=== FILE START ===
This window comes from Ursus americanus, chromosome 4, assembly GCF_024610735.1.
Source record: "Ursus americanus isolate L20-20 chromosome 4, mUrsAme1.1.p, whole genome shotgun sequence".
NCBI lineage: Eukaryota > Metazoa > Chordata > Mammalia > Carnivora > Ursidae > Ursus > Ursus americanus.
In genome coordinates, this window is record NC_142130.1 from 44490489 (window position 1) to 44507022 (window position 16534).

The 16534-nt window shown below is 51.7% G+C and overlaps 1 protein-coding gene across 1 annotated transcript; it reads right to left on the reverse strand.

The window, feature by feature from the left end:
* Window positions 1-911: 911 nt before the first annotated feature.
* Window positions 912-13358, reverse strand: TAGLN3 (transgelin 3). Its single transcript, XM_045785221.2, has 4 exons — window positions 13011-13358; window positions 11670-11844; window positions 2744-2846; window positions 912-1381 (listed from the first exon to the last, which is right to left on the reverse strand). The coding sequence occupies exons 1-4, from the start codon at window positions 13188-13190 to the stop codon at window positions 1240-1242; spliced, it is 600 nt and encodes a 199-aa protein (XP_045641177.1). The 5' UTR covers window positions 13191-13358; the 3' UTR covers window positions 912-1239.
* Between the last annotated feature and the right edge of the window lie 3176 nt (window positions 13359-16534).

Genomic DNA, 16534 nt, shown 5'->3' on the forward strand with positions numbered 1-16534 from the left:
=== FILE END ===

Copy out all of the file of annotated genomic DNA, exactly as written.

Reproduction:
This window comes from Ursus americanus, chromosome 4, assembly GCF_024610735.1.
Source record: "Ursus americanus isolate L20-20 chromosome 4, mUrsAme1.1.p, whole genome shotgun sequence".
NCBI lineage: Eukaryota > Metazoa > Chordata > Mammalia > Carnivora > Ursidae > Ursus > Ursus americanus.
In genome coordinates, this window is record NC_142130.1 from 44490489 (window position 1) to 44507022 (window position 16534).

The 16534-nt window shown below is 51.7% G+C and overlaps 1 protein-coding gene across 1 annotated transcript; it reads right to left on the reverse strand.

The window, feature by feature from the left end:
* Window positions 1-911: 911 nt before the first annotated feature.
* Window positions 912-13358, reverse strand: TAGLN3 (transgelin 3). Its single transcript, XM_045785221.2, has 4 exons — window positions 13011-13358; window positions 11670-11844; window positions 2744-2846; window positions 912-1381 (listed from the first exon to the last, which is right to left on the reverse strand). The coding sequence occupies exons 1-4, from the start codon at window positions 13188-13190 to the stop codon at window positions 1240-1242; spliced, it is 600 nt and encodes a 199-aa protein (XP_045641177.1). The 5' UTR covers window positions 13191-13358; the 3' UTR covers window positions 912-1239.
* Between the last annotated feature and the right edge of the window lie 3176 nt (window positions 13359-16534).

Genomic DNA, 16534 nt, shown 5'->3' on the forward strand with positions numbered 1-16534 from the left: